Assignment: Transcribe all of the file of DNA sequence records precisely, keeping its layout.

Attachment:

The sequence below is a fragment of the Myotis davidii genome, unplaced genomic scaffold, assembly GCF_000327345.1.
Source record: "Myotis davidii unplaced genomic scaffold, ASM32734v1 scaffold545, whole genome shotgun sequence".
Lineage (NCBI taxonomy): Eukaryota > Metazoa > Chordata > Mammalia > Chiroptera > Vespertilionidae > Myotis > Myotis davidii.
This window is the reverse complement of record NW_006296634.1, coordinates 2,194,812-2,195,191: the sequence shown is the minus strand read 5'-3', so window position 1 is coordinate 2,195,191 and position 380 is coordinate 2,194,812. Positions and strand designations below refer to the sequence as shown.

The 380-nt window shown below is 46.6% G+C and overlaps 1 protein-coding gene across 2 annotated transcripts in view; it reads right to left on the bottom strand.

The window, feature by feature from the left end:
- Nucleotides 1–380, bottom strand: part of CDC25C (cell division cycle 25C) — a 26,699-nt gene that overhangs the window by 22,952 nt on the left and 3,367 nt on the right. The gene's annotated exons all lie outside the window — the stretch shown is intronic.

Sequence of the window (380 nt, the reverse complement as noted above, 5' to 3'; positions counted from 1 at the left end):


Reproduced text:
The sequence below is a fragment of the Myotis davidii genome, unplaced genomic scaffold, assembly GCF_000327345.1.
Source record: "Myotis davidii unplaced genomic scaffold, ASM32734v1 scaffold545, whole genome shotgun sequence".
Lineage (NCBI taxonomy): Eukaryota > Metazoa > Chordata > Mammalia > Chiroptera > Vespertilionidae > Myotis > Myotis davidii.
This window is the reverse complement of record NW_006296634.1, coordinates 2,194,812-2,195,191: the sequence shown is the minus strand read 5'-3', so window position 1 is coordinate 2,195,191 and position 380 is coordinate 2,194,812. Positions and strand designations below refer to the sequence as shown.

The 380-nt window shown below is 46.6% G+C and overlaps 1 protein-coding gene across 2 annotated transcripts in view; it reads right to left on the bottom strand.

The window, feature by feature from the left end:
- Nucleotides 1–380, bottom strand: part of CDC25C (cell division cycle 25C) — a 26,699-nt gene that overhangs the window by 22,952 nt on the left and 3,367 nt on the right. The gene's annotated exons all lie outside the window — the stretch shown is intronic.

Sequence of the window (380 nt, the reverse complement as noted above, 5' to 3'; positions counted from 1 at the left end):